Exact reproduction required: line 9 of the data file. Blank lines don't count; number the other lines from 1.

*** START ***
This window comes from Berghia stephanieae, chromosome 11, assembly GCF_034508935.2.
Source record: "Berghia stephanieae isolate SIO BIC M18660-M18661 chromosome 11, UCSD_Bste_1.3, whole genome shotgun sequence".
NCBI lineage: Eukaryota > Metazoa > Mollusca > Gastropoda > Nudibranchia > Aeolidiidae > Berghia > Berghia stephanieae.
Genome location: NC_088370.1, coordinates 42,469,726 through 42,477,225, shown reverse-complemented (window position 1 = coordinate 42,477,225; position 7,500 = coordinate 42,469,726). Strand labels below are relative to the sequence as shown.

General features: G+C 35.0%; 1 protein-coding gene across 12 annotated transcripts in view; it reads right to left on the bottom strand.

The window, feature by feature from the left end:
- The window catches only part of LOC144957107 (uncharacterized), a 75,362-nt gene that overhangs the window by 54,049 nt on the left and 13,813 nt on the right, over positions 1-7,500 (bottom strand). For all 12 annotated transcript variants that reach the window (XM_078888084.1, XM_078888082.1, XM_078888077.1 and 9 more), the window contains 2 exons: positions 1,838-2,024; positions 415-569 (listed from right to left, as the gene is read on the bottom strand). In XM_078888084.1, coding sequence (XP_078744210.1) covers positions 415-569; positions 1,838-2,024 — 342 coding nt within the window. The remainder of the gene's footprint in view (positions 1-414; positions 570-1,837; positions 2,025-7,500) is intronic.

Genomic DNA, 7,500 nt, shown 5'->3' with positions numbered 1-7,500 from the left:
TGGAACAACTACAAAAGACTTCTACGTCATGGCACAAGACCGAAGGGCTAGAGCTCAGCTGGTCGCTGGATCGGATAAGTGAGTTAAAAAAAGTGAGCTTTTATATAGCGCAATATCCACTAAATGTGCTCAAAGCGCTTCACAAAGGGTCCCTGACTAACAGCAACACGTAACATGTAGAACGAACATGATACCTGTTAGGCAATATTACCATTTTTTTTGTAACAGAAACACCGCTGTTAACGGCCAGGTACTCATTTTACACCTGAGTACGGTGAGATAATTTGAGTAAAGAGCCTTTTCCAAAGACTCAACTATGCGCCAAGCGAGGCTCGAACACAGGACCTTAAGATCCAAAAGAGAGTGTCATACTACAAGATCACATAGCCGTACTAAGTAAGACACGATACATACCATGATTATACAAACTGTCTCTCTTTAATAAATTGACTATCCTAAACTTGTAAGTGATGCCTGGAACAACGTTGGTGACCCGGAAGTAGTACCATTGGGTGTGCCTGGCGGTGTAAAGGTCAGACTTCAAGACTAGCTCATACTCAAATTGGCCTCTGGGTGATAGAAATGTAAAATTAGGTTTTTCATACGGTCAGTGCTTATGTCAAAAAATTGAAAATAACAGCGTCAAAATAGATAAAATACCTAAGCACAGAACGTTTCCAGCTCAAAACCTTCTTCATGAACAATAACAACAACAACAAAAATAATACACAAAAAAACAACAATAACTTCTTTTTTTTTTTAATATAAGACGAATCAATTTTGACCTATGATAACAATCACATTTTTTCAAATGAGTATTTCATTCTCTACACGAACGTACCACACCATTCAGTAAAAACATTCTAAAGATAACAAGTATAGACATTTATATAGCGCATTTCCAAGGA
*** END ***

TGGAACAACTACAAAAGACTTCTACGTCATGGCACAAGACCGAAGGGCTAGAGCTCAGCTGGTCGCTGGATCGGATAAGTGAGTTAAAAAAAGTGAGCTTTTATATAGCGCAATATCCACTAAATGTGCTCAAAGCGCTTCACAAAGGGTCCCTGACTAACAGCAACACGTAACATGTAGAACGAACATGATACCTGTTAGGCAATATTACCATTTTTTTTGTAACAGAAACACCGCTGTTAACGGCCAGGTACTCATTTTACACCTGAGTACGGTGAGATAATTTGAGTAAAGAGCCTTTTCCAAAGACTCAACTATGCGCCAAGCGAGGCTCGAACACAGGACCTTAAGATCCAAAAGAGAGTGTCATACTACAAGATCACATAGCCGTACTAAGTAAGACACGATACATACCATGATTATACAAACTGTCTCTCTTTAATAAATTGACTATCCTAAACTTGTAAGTGATGCCTGGAACAACGTTGGTGACCCGGAAGTAGTACCATTGGGTGTGCCTGGCGGTGTAAAGGTCAGACTTCAAGACTAGCTCATACTCAAATTGGCCTCTGGGTGATAGAAATGTAAAATTAGGTTTTTCATACGGTCAGTGCTTATGTCAAAAAATTGAAAATAACAGCGTCAAAATAGATAAAATACCTAAGCACAGAACGTTTCCAGCTCAAAACCTTCTTCATGAACAATAACAACAACAACAAAAATAATACACAAAAAAACAACAATAACTTCTTTTTTTTTTTAATATAAGACGAATCAATTTTGACCTATGATAACAATCACATTTTTTCAAATGAGTATTTCATTCTCTACACGAACGTACCACACCATTCAGTAAAAACATTCTAAAGATAACAAGTATAGACATTTATATAGCGCATTTCCAAGGA